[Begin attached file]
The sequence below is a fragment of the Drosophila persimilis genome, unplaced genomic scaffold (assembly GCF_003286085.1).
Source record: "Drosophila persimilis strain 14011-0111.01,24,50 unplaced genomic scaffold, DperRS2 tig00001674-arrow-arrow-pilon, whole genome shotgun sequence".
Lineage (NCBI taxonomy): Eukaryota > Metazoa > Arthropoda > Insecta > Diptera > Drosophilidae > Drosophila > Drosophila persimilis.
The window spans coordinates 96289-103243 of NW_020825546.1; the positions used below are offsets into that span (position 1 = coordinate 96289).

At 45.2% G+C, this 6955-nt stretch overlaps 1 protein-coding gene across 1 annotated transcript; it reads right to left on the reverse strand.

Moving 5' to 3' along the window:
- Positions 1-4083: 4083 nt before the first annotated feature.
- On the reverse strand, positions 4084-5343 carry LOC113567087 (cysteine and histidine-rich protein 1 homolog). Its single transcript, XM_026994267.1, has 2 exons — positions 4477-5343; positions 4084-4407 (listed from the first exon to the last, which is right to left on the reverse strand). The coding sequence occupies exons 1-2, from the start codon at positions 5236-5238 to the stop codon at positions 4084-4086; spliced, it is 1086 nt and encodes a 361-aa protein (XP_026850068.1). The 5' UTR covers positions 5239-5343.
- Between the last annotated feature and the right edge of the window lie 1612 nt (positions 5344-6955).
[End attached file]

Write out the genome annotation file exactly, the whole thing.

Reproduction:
The sequence below is a fragment of the Drosophila persimilis genome, unplaced genomic scaffold (assembly GCF_003286085.1).
Source record: "Drosophila persimilis strain 14011-0111.01,24,50 unplaced genomic scaffold, DperRS2 tig00001674-arrow-arrow-pilon, whole genome shotgun sequence".
Lineage (NCBI taxonomy): Eukaryota > Metazoa > Arthropoda > Insecta > Diptera > Drosophilidae > Drosophila > Drosophila persimilis.
The window spans coordinates 96289-103243 of NW_020825546.1; the positions used below are offsets into that span (position 1 = coordinate 96289).

At 45.2% G+C, this 6955-nt stretch overlaps 1 protein-coding gene across 1 annotated transcript; it reads right to left on the reverse strand.

Moving 5' to 3' along the window:
- Positions 1-4083: 4083 nt before the first annotated feature.
- On the reverse strand, positions 4084-5343 carry LOC113567087 (cysteine and histidine-rich protein 1 homolog). Its single transcript, XM_026994267.1, has 2 exons — positions 4477-5343; positions 4084-4407 (listed from the first exon to the last, which is right to left on the reverse strand). The coding sequence occupies exons 1-2, from the start codon at positions 5236-5238 to the stop codon at positions 4084-4086; spliced, it is 1086 nt and encodes a 361-aa protein (XP_026850068.1). The 5' UTR covers positions 5239-5343.
- Between the last annotated feature and the right edge of the window lie 1612 nt (positions 5344-6955).